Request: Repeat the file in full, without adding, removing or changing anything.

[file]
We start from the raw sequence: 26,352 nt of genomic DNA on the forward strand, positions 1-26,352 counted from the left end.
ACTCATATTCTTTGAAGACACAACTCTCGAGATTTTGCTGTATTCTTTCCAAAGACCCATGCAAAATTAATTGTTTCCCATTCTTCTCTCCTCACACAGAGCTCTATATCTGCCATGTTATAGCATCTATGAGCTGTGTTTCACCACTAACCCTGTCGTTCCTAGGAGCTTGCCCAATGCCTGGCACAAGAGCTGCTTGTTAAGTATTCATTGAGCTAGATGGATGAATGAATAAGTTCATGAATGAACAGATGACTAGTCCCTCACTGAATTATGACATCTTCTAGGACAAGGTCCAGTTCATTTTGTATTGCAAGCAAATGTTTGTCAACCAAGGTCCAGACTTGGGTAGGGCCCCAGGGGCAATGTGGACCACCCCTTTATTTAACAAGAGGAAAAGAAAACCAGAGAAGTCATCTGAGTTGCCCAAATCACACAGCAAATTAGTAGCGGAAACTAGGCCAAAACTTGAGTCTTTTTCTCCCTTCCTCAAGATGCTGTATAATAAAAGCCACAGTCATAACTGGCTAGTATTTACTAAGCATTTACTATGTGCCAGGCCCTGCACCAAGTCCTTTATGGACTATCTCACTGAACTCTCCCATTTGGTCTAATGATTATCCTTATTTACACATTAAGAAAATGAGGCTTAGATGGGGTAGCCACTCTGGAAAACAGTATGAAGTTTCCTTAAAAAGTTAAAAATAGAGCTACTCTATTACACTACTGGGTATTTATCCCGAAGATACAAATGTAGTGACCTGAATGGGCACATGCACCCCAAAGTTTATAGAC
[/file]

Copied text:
We start from the raw sequence: 26,352 nt of genomic DNA on the forward strand, positions 1-26,352 counted from the left end.
ACTCATATTCTTTGAAGACACAACTCTCGAGATTTTGCTGTATTCTTTCCAAAGACCCATGCAAAATTAATTGTTTCCCATTCTTCTCTCCTCACACAGAGCTCTATATCTGCCATGTTATAGCATCTATGAGCTGTGTTTCACCACTAACCCTGTCGTTCCTAGGAGCTTGCCCAATGCCTGGCACAAGAGCTGCTTGTTAAGTATTCATTGAGCTAGATGGATGAATGAATAAGTTCATGAATGAACAGATGACTAGTCCCTCACTGAATTATGACATCTTCTAGGACAAGGTCCAGTTCATTTTGTATTGCAAGCAAATGTTTGTCAACCAAGGTCCAGACTTGGGTAGGGCCCCAGGGGCAATGTGGACCACCCCTTTATTTAACAAGAGGAAAAGAAAACCAGAGAAGTCATCTGAGTTGCCCAAATCACACAGCAAATTAGTAGCGGAAACTAGGCCAAAACTTGAGTCTTTTTCTCCCTTCCTCAAGATGCTGTATAATAAAAGCCACAGTCATAACTGGCTAGTATTTACTAAGCATTTACTATGTGCCAGGCCCTGCACCAAGTCCTTTATGGACTATCTCACTGAACTCTCCCATTTGGTCTAATGATTATCCTTATTTACACATTAAGAAAATGAGGCTTAGATGGGGTAGCCACTCTGGAAAACAGTATGAAGTTTCCTTAAAAAGTTAAAAATAGAGCTACTCTATTACACTACTGGGTATTTATCCCGAAGATACAAATGTAGTGACCTGAATGGGCACATGCACCCCAAAGTTTATAGAC